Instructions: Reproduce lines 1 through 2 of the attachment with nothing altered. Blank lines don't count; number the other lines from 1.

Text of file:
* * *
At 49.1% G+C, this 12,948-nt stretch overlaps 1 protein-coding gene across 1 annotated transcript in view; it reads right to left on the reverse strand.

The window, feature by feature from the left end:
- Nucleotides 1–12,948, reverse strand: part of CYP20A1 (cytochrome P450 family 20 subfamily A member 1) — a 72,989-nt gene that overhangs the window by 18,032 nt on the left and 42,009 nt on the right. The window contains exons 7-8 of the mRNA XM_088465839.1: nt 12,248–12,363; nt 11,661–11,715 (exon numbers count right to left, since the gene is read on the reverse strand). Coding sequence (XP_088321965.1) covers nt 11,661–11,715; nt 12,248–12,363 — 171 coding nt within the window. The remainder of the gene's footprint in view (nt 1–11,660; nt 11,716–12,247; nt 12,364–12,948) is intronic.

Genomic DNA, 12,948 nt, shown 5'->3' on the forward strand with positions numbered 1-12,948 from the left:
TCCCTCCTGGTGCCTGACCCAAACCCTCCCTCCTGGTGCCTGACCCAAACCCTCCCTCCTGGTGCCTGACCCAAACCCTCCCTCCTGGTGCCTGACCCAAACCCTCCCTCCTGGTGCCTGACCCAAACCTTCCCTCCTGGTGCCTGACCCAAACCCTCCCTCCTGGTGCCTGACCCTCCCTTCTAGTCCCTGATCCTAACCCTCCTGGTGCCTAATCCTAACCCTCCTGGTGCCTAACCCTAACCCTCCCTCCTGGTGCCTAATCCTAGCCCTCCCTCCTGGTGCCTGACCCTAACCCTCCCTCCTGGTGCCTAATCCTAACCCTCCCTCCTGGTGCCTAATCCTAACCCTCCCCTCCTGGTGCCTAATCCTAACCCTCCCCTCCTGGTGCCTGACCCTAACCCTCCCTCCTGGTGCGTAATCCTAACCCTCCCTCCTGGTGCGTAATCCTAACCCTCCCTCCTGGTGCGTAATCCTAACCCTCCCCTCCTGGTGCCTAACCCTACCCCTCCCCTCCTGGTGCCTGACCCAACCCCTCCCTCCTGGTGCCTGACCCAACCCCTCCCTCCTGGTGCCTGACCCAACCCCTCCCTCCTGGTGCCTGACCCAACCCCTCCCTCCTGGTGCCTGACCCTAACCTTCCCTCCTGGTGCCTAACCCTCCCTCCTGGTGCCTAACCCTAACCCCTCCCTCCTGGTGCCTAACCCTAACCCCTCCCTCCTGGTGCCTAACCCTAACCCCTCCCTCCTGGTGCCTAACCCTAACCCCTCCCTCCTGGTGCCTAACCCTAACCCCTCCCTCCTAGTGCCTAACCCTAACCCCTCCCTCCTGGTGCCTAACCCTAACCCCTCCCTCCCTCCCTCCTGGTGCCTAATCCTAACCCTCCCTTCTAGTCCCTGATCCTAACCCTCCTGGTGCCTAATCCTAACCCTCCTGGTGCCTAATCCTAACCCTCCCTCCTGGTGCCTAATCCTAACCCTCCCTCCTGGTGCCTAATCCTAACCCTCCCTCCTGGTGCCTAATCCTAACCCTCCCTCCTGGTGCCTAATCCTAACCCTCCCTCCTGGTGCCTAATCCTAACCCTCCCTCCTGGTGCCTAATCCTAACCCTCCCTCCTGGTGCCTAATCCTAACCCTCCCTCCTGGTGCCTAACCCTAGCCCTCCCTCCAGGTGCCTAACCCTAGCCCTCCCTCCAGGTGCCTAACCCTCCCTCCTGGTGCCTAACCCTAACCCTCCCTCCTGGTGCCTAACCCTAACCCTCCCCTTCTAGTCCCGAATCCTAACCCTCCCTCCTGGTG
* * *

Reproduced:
At 49.1% G+C, this 12,948-nt stretch overlaps 1 protein-coding gene across 1 annotated transcript in view; it reads right to left on the reverse strand.

The window, feature by feature from the left end: